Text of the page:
Much of U.S. deals with coldest weather in decades

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MINNEAPOLIS -- The coldest, most dangerous blast of polar air in decades gripped the Midwest and pushed toward the East and South on Monday, closing schools and day care centers, grounding flights and forcing people to pull their hoods and scarves tight to protect exposed skin from nearly instant frostbite.

Many across the nation's midsection went into virtual hibernation, while others dared to venture out in temperatures that plunged well below zero.

"I'm going to try to make it two blocks without turning into crying man," said Brooks Grace, who was bundling up to do some banking and shopping in downtown Minneapolis, where temperature reached 23 below, with wind chills of minus 48. "It's not cold -- it's painful."

The mercury also dropped into negative territory in Milwaukee, St. Louis and Chicago, which set a record for the date at minus 16. Wind chills across the region were 40 below and colder. Records also fell in Oklahoma, Texas and Indiana.

Forecasters said some 187 million people in all could feel the effects of the "polar vortex"-- an elliptical-shaped pattern of frigid winds blowing west to east and centered on the North Pole -- by the time it spread across the country Monday night and today.

Record lows were possible in the East and South, with highs in the single digits expected today in Georgia and Alabama. Subzero wind chills were forecast up and down the coast, including minus 10 in Atlanta and minus 12 in Baltimore.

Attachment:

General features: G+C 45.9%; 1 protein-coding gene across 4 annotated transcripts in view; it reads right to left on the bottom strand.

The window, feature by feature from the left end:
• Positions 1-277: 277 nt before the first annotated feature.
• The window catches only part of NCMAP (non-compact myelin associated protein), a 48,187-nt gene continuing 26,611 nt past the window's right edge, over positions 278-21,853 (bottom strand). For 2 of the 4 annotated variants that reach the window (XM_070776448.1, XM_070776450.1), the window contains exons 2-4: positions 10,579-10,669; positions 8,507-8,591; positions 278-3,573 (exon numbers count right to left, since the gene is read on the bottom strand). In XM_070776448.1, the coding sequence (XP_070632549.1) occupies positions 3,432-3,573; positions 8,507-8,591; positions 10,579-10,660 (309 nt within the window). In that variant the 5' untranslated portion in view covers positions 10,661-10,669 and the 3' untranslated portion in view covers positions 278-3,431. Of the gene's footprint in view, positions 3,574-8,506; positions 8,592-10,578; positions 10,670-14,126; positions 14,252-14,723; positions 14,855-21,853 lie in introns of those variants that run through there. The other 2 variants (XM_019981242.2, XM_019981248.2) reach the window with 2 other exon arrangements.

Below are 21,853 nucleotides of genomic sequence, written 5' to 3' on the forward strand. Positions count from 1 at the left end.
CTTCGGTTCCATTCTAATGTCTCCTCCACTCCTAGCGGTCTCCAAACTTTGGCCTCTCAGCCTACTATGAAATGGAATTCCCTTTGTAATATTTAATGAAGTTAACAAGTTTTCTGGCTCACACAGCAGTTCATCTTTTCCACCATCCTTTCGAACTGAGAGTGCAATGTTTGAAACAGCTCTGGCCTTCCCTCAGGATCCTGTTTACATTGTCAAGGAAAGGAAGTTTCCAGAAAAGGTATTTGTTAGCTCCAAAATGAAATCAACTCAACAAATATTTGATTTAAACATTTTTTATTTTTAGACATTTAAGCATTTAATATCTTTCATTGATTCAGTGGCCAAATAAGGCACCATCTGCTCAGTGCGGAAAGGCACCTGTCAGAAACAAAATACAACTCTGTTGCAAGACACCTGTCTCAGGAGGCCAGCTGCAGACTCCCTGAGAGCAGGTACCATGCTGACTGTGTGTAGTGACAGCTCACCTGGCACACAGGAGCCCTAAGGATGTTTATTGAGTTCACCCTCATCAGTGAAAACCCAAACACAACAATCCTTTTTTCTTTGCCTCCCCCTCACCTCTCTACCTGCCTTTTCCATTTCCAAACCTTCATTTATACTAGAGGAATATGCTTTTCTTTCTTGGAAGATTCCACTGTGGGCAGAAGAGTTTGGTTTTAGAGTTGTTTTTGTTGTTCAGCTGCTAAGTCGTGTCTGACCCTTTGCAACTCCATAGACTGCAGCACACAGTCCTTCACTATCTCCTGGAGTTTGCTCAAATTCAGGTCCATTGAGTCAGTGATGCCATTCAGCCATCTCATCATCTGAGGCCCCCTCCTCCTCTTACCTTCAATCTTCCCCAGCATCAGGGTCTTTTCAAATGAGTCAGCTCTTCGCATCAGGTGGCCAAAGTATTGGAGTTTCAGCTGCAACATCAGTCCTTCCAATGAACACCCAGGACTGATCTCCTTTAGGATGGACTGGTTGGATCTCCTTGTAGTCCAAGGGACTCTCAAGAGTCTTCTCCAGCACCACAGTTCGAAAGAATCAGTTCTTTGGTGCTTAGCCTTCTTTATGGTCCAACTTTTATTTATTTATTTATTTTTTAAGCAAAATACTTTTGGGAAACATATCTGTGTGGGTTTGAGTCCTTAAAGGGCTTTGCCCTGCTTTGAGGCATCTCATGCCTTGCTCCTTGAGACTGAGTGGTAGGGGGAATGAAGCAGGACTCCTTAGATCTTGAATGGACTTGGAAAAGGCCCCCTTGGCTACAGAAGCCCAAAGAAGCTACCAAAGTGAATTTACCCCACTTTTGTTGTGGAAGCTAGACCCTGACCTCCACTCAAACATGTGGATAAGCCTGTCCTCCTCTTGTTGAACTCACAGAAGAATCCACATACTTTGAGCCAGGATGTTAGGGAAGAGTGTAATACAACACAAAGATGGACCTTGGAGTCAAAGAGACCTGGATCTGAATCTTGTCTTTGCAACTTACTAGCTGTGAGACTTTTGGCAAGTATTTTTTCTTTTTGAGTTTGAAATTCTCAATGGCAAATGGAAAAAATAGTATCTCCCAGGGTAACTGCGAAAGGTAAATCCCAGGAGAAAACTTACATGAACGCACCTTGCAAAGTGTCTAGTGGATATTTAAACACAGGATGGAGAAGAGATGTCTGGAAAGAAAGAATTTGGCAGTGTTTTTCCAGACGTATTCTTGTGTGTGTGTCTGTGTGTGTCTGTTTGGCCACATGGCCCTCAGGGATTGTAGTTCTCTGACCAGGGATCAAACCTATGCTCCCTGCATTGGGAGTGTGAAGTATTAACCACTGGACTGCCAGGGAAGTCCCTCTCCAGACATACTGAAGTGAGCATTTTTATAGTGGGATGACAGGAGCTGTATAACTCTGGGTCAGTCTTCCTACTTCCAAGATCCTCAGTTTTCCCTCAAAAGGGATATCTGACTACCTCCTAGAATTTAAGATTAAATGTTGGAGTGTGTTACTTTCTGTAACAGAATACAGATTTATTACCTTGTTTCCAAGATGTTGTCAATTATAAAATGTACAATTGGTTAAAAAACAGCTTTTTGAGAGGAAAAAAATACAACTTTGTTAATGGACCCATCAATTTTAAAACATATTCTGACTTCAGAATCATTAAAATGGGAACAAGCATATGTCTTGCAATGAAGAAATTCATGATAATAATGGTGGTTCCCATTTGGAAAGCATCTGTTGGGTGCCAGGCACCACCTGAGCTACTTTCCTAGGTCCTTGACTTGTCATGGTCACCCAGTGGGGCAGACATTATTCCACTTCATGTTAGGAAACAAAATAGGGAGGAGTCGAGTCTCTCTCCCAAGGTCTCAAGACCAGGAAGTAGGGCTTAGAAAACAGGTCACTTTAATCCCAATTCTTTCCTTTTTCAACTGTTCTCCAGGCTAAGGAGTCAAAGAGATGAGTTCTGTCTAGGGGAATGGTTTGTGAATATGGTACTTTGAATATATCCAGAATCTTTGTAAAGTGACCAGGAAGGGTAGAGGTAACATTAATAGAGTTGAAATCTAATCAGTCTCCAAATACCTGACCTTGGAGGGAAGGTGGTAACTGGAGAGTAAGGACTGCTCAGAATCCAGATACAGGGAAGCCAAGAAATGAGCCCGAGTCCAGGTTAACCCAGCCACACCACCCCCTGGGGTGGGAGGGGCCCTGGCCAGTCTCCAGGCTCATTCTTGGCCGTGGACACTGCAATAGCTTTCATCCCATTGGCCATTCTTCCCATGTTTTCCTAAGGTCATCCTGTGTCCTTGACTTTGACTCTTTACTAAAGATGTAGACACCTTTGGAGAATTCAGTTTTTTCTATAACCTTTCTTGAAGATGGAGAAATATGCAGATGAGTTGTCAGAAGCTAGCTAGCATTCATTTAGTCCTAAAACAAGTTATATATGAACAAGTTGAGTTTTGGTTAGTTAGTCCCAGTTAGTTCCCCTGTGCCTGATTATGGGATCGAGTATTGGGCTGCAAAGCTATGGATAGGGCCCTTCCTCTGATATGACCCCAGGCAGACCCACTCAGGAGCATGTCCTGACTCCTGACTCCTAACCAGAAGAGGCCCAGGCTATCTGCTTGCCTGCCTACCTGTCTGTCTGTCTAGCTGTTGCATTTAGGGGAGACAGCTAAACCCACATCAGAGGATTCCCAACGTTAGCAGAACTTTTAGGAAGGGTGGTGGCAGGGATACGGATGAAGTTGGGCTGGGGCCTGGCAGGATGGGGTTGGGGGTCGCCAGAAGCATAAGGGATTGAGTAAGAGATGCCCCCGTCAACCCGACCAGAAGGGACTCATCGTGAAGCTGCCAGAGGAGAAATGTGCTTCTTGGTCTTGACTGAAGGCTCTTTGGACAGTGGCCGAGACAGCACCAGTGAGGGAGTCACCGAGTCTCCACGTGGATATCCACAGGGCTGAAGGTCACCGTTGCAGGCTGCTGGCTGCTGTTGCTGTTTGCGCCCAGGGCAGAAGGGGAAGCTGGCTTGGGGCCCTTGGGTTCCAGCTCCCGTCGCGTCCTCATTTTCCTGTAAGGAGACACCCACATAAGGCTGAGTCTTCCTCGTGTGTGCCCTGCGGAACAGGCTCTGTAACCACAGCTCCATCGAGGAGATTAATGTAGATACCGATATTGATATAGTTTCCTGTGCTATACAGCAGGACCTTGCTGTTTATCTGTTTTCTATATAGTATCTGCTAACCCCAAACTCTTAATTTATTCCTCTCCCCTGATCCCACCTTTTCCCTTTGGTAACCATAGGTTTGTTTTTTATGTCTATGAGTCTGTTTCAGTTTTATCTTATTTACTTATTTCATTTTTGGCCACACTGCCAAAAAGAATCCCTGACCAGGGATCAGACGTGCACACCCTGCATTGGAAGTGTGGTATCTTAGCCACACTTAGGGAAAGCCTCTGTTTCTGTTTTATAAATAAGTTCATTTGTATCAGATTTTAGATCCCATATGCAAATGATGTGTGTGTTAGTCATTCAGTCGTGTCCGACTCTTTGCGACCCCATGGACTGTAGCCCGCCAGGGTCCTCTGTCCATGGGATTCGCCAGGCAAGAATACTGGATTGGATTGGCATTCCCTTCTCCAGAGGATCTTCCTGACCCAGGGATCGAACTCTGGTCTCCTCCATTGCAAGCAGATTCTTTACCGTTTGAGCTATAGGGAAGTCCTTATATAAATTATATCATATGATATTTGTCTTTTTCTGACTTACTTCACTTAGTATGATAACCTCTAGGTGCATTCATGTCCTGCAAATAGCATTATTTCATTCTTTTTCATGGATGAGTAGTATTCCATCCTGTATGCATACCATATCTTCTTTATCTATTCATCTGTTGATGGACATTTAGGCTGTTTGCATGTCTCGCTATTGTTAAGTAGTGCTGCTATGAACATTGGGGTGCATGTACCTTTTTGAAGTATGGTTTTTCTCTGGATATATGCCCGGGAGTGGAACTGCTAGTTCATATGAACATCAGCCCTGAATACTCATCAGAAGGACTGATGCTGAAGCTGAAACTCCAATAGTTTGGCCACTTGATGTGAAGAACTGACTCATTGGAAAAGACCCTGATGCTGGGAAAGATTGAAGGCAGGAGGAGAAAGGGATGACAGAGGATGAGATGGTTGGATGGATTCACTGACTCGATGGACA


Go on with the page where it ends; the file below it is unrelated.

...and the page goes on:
From the Dakotas to Maryland, schools and day care centers shut down.

For a big swath of the Midwest, the subzero cold moved in behind another winter wallop: more than a foot of snow and high winds that made traveling treacherous.

Several deaths were blamed on the snow, ice and cold since Saturday, including the death of a 1-year-old boy who was in a car that went out of control and collided with a snowplow Monday in Missouri.

More than 3,700 flights were canceled by late Monday afternoon, following a weekend of travel disruption across the U.S. Airline officials said de-icing fluid was freezing, fuel was pumping sluggishly, and ramp workers were having difficulty loading and unloading luggage.



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